There are the greats, and here are the budding stars. The second largest premium wine producer may occupy over 900 wineries, but there is always more room to love. Washington Wine Month is still rolling for a little while longer — let’s welcome some promising producers to the state’s flourishing wine scene.
March Cellars || One of Walla Walla Valley’s newest arrivals finds inspiration in the “toil and tumult” of the American Frontier, channeling a spirit of tenacity through their wine production. Portraits of the American West wrap around each bottle of wine, including Chardonnay or Cabernet Sauvignon. This isn’t Founder Ashley Trout’s first venture — she has been making a name for herself in the wine industry since she was 18. Trout also opened Vital Wines in 2016, a community-based, nonprofit winery designed to provide affordable healthcare to seasonal vineyard and winery workers.
Wit Cellars || Three friends put their heads together to open a winery, “whatever it takes” to create wine in the name of passion, community and “the flow of soul.” These three friends — Flint Nelson, Carolina Warwick and Gina Adams-Royer — were already embedded in the wine industry upon starting Wit Cellars, from the production facility to the tasting room. The Prosser winery shows no signal of slowing down since its opening in 2016. Wit has been taking advantage of Washington’s diverse crop and boasting a wide lineup of varietals and blends.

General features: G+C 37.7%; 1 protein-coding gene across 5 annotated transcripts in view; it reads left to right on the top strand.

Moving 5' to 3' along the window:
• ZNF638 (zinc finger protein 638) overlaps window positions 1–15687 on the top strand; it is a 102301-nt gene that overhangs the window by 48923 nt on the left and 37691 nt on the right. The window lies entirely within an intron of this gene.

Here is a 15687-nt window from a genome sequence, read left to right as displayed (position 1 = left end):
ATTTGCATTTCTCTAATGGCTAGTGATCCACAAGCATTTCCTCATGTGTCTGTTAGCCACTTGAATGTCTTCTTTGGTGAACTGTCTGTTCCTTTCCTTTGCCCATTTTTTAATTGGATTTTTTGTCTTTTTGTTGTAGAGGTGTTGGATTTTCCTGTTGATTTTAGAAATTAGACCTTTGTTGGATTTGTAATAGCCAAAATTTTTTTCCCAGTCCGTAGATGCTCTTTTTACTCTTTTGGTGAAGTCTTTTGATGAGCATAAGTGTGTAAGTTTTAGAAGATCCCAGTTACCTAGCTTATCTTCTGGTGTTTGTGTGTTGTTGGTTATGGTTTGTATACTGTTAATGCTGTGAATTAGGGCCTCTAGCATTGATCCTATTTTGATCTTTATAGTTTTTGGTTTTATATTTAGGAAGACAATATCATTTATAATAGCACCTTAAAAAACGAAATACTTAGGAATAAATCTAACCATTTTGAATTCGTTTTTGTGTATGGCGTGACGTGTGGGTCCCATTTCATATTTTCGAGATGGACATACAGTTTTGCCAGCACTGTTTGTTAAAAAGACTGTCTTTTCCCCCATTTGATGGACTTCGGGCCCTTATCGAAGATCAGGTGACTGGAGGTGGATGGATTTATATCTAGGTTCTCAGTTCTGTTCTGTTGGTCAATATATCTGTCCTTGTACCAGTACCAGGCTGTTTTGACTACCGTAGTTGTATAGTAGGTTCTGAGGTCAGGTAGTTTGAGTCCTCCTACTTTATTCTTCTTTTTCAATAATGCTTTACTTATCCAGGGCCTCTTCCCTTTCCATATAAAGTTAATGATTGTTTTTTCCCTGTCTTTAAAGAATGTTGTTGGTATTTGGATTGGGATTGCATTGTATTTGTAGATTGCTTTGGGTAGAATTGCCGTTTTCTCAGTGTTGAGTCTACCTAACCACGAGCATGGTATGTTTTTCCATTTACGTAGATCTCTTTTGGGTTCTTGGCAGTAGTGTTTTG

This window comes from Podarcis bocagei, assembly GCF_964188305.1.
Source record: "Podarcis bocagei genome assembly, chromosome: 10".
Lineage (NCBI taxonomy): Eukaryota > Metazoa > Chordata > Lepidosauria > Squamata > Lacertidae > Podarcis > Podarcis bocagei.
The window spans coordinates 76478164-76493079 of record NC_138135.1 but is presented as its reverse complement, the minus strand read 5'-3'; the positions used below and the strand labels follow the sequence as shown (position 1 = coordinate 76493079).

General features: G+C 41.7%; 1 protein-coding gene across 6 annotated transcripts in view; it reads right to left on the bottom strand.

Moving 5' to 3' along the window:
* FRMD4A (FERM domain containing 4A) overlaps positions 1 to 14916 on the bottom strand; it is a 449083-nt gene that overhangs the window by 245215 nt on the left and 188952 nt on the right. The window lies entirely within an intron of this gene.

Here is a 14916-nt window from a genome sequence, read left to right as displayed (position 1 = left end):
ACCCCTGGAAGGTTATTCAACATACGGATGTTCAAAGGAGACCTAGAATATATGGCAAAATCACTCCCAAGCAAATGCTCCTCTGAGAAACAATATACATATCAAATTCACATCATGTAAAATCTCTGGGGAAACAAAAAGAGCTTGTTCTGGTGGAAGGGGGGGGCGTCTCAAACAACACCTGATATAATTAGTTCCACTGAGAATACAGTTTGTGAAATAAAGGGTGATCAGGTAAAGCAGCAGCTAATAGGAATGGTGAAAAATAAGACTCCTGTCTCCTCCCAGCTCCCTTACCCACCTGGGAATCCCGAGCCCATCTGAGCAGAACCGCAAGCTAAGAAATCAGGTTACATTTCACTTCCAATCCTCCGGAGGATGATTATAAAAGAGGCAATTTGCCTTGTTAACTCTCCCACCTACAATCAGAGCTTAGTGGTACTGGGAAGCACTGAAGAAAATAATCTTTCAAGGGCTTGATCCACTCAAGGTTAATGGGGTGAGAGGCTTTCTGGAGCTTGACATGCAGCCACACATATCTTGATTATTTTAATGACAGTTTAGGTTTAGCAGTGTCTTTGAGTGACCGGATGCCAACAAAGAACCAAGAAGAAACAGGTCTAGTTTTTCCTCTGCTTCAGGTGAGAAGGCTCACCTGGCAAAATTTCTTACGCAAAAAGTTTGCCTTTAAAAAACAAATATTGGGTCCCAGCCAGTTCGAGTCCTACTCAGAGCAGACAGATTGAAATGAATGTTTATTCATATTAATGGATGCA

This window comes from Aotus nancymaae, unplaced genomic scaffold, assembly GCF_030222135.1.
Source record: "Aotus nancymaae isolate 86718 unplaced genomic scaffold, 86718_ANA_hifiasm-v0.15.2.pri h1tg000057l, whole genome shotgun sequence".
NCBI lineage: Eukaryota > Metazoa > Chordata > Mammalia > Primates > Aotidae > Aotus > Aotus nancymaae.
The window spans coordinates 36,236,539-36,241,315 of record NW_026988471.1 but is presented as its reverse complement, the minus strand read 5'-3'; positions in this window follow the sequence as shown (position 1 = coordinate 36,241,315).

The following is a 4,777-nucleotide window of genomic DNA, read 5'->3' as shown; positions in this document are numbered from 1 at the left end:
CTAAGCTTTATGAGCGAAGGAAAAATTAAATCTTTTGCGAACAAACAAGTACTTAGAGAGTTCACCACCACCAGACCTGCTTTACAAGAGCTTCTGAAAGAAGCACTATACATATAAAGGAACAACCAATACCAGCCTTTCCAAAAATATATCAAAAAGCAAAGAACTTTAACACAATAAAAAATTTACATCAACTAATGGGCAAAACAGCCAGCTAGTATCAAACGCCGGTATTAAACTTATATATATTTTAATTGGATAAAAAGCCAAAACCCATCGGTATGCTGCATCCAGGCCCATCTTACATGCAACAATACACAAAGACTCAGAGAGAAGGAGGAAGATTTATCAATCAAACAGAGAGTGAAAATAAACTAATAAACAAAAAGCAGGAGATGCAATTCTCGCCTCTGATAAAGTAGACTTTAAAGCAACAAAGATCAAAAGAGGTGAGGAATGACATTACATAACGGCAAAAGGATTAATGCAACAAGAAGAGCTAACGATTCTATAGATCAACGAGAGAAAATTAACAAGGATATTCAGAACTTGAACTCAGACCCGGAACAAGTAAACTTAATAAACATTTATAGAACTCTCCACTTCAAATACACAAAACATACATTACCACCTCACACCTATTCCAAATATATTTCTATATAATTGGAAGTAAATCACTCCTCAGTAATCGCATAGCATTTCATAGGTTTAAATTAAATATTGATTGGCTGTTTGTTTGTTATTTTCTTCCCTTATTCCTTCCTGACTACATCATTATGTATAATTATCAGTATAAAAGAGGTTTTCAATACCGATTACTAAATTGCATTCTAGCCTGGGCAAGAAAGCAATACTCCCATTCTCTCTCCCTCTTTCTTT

Co Dinn Cellars || Co Dinn produces wine like he knows the Columbia Valley inside and out. And he should, since he worked as the director of winemaking in the area for Hogue Cellars for years. Dinn has since left the Prosser giant to refine his own craft and get back in the artisanal process of winemaking. Co Dinn Cellars line-up sharpens its focus on the sub-appellation of the Yakima Valley, striving to incorporate the character of its continental climate.
Pearl and Stone Wine Co. || Pearl and Stone came to fruition after three families banded together with an inspired vision of family and deep roots in the Snoqualmie Valley. Pearl and Stone sources all grapes from Washington State — more specifically, the Yakima Valley. Since their recent opening, Snoqualmie Valley’s up-and-coming producer has released Unemployment Beach, a 2016 Rosé, and their Bordeaux-style blend called Wandering.
Eternal Wines || Eternal Wines joined Walla Walla’s distinguished wine scene in 2014. Winemaker Brad Binko sources grapes from all over the state, but his core focus rests on Washington-grown Rhone varietals like Syrah and Grenache. The winery prefers to use indigenous yeast native to the vineyards he sources from, capturing the full character of the land itself. Keep an eye out for Binko’s other venture — Drink Washington Wine — a winery driven on showcasing blends from individual Washington State AVAs.